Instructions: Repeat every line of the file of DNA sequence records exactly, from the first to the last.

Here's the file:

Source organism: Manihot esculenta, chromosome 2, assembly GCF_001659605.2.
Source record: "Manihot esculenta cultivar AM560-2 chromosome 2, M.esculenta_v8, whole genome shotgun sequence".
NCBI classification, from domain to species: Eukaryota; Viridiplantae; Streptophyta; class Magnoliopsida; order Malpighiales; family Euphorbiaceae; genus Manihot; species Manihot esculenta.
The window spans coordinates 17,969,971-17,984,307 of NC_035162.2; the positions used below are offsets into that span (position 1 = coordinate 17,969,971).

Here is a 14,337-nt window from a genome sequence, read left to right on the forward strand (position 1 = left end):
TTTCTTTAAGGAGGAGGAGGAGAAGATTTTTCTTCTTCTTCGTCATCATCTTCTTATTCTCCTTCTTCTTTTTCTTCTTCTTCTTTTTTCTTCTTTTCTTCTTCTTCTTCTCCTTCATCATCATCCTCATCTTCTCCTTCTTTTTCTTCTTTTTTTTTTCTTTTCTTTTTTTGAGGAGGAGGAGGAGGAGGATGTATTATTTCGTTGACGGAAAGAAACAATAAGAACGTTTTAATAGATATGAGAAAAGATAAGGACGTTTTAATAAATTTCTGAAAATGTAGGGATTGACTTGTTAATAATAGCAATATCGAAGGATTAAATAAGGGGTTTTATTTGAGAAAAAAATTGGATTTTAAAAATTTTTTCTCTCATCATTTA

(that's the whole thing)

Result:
Source organism: Manihot esculenta, chromosome 2, assembly GCF_001659605.2.
Source record: "Manihot esculenta cultivar AM560-2 chromosome 2, M.esculenta_v8, whole genome shotgun sequence".
NCBI classification, from domain to species: Eukaryota; Viridiplantae; Streptophyta; class Magnoliopsida; order Malpighiales; family Euphorbiaceae; genus Manihot; species Manihot esculenta.
The window spans coordinates 17,969,971-17,984,307 of NC_035162.2; the positions used below are offsets into that span (position 1 = coordinate 17,969,971).

Here is a 14,337-nt window from a genome sequence, read left to right on the forward strand (position 1 = left end):
TTTCTTTAAGGAGGAGGAGGAGAAGATTTTTCTTCTTCTTCGTCATCATCTTCTTATTCTCCTTCTTCTTTTTCTTCTTCTTCTTTTTTCTTCTTTTCTTCTTCTTCTTCTCCTTCATCATCATCCTCATCTTCTCCTTCTTTTTCTTCTTTTTTTTTTCTTTTCTTTTTTTGAGGAGGAGGAGGAGGAGGATGTATTATTTCGTTGACGGAAAGAAACAATAAGAACGTTTTAATAGATATGAGAAAAGATAAGGACGTTTTAATAAATTTCTGAAAATGTAGGGATTGACTTGTTAATAATAGCAATATCGAAGGATTAAATAAGGGGTTTTATTTGAGAAAAAAATTGGATTTTAAAAATTTTTTCTCTCATCATTTA